Miniature FM Transmitter #5

Parts List:

All resistors are 1/4 watt 5%

R1,R2,R8 = 1K                       C1 = 1uF/63V, electrolytic  
      R3 = 100K                  C2,C3 = 10nF, ceramic
      R4 = 150K               C4,C5,C9 = 4.7uF/63V, electrolytic   
   R5,R7 = 10K          C6,C12,C13,C14 = 1nF, ceramic
      R6 = 220 ohm           C7,C8,C11 = 5pF, ceramic
      R9 = 10 ohm                  C10 = 220uF/63V, electrolytic
      P1 = 5K trimpot	 
			
Q1,Q2 = 2N3904                     L1 = 3.9uH
Q3,Q4 = 7001, NTE123AP             L2 = 1uH
   D1 = 1N4002                     L3 = aircoil, 8.5 turns air space
                                        1/4 inch diameter
Circuit Notes:
This circuit provides an FM modulated signal with an output power of around 500mW. The input microphone pre-amp is built around a couple of 2N3904 transistors (Q1/Q2), and audio gain is limited by the 5k preset trim potentiometer.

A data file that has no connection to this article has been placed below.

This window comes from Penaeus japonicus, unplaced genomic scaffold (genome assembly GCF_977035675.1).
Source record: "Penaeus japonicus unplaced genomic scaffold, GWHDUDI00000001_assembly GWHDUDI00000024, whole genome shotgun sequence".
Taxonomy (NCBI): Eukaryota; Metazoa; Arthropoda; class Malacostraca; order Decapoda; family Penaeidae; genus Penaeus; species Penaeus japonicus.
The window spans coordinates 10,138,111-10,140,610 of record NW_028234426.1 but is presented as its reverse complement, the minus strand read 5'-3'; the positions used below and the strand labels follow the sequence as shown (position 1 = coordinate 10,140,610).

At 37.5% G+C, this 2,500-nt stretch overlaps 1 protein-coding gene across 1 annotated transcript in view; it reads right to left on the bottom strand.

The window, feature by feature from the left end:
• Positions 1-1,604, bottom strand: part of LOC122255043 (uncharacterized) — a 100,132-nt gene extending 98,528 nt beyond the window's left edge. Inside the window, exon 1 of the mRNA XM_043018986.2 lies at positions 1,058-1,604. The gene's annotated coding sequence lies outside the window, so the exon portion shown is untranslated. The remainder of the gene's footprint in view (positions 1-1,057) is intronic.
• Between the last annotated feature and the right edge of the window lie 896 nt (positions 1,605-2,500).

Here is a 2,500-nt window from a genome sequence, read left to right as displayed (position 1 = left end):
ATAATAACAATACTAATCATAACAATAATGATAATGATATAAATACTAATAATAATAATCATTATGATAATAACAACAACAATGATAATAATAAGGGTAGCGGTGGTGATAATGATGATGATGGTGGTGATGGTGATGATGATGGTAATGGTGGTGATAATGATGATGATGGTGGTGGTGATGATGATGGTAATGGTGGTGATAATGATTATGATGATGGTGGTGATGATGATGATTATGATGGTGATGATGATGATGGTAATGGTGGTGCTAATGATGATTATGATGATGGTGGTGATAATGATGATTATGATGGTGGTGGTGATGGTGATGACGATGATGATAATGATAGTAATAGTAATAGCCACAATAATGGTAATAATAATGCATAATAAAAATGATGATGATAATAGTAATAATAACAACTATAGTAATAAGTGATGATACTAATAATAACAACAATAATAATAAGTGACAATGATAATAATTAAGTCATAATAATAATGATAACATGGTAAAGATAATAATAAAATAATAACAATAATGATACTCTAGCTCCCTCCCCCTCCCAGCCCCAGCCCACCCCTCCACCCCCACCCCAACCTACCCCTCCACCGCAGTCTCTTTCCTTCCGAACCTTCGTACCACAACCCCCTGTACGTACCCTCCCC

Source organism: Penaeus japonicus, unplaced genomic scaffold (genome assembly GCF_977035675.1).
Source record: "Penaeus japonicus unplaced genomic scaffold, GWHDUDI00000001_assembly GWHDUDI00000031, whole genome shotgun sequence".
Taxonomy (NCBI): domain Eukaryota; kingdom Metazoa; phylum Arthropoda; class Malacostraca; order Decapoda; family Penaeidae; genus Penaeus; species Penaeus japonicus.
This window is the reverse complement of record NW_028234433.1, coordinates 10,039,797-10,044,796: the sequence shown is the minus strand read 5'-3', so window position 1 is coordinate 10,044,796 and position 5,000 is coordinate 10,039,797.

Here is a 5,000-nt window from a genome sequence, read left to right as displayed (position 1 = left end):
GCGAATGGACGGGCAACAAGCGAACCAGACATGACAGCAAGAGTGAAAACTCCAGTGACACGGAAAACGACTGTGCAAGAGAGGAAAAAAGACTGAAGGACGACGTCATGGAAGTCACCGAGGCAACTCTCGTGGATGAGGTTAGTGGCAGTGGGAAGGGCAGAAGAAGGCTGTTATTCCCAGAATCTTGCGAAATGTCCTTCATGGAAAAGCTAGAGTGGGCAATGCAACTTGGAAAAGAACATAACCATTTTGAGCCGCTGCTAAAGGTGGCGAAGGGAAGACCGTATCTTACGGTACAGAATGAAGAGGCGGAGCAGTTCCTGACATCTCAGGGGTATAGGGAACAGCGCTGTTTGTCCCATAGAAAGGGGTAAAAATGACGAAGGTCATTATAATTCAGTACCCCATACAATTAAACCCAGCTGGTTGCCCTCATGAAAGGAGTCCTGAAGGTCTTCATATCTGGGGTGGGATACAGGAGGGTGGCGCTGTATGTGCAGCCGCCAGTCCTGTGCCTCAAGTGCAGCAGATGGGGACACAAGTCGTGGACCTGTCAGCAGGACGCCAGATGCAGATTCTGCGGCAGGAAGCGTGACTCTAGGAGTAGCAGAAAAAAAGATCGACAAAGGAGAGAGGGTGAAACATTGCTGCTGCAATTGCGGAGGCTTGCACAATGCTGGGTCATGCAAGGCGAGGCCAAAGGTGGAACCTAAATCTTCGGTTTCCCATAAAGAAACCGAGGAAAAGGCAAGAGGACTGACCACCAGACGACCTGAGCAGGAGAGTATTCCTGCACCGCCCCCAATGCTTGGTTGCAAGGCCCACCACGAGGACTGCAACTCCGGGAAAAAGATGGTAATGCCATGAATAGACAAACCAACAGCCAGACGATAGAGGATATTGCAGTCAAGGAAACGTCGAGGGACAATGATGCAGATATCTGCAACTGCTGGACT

The oscillator is a Colpitts stage, frequency of oscillation governed by the tank circuit made from two 5pF ceramic capacitors and the L2 inductor.
(Click here for Colpitts Oscillator Resonant Frequency Equation.)
Frequency is around 100Mhz with values shown.

Audio modulation is fed into the tank circuit via the 5p capacitor, the 10k resistor and 1N4002 controlling the amount of modulation. The oscillator output is fed into the 3.9uH inductor (L1) which will have a high impedance at RF frequencies.

The output stage operates as a 'Class D' amplifier, no direct bias is applied but the RF signal developed across the 3.9uH inductor is sufficient to drive this stage. The emitter resistor and 1k base resistor prevent instability and thermal runaway in this stage.

Paul K. Sherby
Belleville,
Michigan.
USA
Website: Paul's Website
http://www.geocities.com/Eureka/Park/5323

Some substitutes for the 2N3904 are: NTE123AP, 2N4401, BC547(watch lead orientation), etc. The 7001 (Q2/Q3) oddly enough also reference to the NTE123AP. Although the 2N3904 is very common and easily available. -Tony

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Page copyright © 1995, Tony van Roon
Article copyright © 2001, Paul K. Sherby